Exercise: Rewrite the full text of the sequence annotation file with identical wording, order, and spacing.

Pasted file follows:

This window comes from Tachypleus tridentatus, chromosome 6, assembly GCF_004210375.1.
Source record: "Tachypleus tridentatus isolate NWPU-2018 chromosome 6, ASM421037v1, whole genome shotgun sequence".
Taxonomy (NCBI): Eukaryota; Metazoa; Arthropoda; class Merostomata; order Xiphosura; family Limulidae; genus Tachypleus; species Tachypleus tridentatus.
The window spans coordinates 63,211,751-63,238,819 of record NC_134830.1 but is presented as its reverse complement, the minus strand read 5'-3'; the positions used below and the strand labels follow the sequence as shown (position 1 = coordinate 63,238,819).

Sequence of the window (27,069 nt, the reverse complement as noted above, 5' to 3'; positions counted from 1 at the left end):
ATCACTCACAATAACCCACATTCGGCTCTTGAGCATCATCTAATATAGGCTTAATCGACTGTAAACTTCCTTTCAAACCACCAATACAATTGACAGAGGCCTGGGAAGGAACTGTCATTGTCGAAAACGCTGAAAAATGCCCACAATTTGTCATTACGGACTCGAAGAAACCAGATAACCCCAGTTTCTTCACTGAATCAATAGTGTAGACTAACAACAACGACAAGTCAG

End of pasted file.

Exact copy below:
This window comes from Tachypleus tridentatus, chromosome 6, assembly GCF_004210375.1.
Source record: "Tachypleus tridentatus isolate NWPU-2018 chromosome 6, ASM421037v1, whole genome shotgun sequence".
Taxonomy (NCBI): Eukaryota; Metazoa; Arthropoda; class Merostomata; order Xiphosura; family Limulidae; genus Tachypleus; species Tachypleus tridentatus.
The window spans coordinates 63,211,751-63,238,819 of record NC_134830.1 but is presented as its reverse complement, the minus strand read 5'-3'; the positions used below and the strand labels follow the sequence as shown (position 1 = coordinate 63,238,819).

Sequence of the window (27,069 nt, the reverse complement as noted above, 5' to 3'; positions counted from 1 at the left end):
ATCACTCACAATAACCCACATTCGGCTCTTGAGCATCATCTAATATAGGCTTAATCGACTGTAAACTTCCTTTCAAACCACCAATACAATTGACAGAGGCCTGGGAAGGAACTGTCATTGTCGAAAACGCTGAAAAATGCCCACAATTTGTCATTACGGACTCGAAGAAACCAGATAACCCCAGTTTCTTCACTGAATCAATAGTGTAGACTAACAACAACGACAAGTCAG